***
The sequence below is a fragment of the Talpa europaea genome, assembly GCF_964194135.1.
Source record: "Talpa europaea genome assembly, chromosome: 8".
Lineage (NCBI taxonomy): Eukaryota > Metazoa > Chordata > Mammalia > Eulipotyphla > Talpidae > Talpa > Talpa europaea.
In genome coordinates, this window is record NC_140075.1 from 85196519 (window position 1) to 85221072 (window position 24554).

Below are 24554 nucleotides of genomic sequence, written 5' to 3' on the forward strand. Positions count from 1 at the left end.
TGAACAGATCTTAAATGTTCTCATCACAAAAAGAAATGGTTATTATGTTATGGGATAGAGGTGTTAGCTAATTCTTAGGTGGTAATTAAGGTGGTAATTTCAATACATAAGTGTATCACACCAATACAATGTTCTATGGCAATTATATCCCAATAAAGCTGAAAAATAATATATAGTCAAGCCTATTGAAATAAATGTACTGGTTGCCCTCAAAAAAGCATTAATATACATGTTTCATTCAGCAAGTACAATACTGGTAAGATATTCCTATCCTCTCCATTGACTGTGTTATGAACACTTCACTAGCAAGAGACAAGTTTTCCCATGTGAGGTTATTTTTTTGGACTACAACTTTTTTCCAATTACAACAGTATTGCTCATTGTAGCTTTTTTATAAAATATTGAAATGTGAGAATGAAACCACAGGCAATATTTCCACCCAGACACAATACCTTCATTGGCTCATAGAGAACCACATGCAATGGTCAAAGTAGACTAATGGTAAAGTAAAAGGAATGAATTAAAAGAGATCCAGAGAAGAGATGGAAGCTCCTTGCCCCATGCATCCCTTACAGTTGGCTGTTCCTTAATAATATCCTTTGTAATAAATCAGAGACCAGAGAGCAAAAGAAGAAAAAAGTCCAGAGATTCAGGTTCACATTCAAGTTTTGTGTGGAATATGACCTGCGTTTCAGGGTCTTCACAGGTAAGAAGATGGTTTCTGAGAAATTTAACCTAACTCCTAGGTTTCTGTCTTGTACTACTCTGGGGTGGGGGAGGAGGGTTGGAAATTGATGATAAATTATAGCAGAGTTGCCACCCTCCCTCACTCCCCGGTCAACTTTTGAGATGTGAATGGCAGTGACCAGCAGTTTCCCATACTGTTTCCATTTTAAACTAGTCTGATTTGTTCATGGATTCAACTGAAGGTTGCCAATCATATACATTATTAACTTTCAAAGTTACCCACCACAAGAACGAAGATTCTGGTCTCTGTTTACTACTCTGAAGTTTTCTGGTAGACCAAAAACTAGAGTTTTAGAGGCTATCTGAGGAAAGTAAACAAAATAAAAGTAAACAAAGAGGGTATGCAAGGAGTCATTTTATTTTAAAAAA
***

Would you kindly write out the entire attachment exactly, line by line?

The sequence below is a fragment of the Talpa europaea genome, assembly GCF_964194135.1.
Source record: "Talpa europaea genome assembly, chromosome: 8".
Lineage (NCBI taxonomy): Eukaryota > Metazoa > Chordata > Mammalia > Eulipotyphla > Talpidae > Talpa > Talpa europaea.
In genome coordinates, this window is record NC_140075.1 from 85196519 (window position 1) to 85221072 (window position 24554).

Below are 24554 nucleotides of genomic sequence, written 5' to 3' on the forward strand. Positions count from 1 at the left end.
TGAACAGATCTTAAATGTTCTCATCACAAAAAGAAATGGTTATTATGTTATGGGATAGAGGTGTTAGCTAATTCTTAGGTGGTAATTAAGGTGGTAATTTCAATACATAAGTGTATCACACCAATACAATGTTCTATGGCAATTATATCCCAATAAAGCTGAAAAATAATATATAGTCAAGCCTATTGAAATAAATGTACTGGTTGCCCTCAAAAAAGCATTAATATACATGTTTCATTCAGCAAGTACAATACTGGTAAGATATTCCTATCCTCTCCATTGACTGTGTTATGAACACTTCACTAGCAAGAGACAAGTTTTCCCATGTGAGGTTATTTTTTTGGACTACAACTTTTTTCCAATTACAACAGTATTGCTCATTGTAGCTTTTTTATAAAATATTGAAATGTGAGAATGAAACCACAGGCAATATTTCCACCCAGACACAATACCTTCATTGGCTCATAGAGAACCACATGCAATGGTCAAAGTAGACTAATGGTAAAGTAAAAGGAATGAATTAAAAGAGATCCAGAGAAGAGATGGAAGCTCCTTGCCCCATGCATCCCTTACAGTTGGCTGTTCCTTAATAATATCCTTTGTAATAAATCAGAGACCAGAGAGCAAAAGAAGAAAAAAGTCCAGAGATTCAGGTTCACATTCAAGTTTTGTGTGGAATATGACCTGCGTTTCAGGGTCTTCACAGGTAAGAAGATGGTTTCTGAGAAATTTAACCTAACTCCTAGGTTTCTGTCTTGTACTACTCTGGGGTGGGGGAGGAGGGTTGGAAATTGATGATAAATTATAGCAGAGTTGCCACCCTCCCTCACTCCCCGGTCAACTTTTGAGATGTGAATGGCAGTGACCAGCAGTTTCCCATACTGTTTCCATTTTAAACTAGTCTGATTTGTTCATGGATTCAACTGAAGGTTGCCAATCATATACATTATTAACTTTCAAAGTTACCCACCACAAGAACGAAGATTCTGGTCTCTGTTTACTACTCTGAAGTTTTCTGGTAGACCAAAAACTAGAGTTTTAGAGGCTATCTGAGGAAAGTAAACAAAATAAAAGTAAACAAAGAGGGTATGCAAGGAGTCATTTTATTTTAAAAAA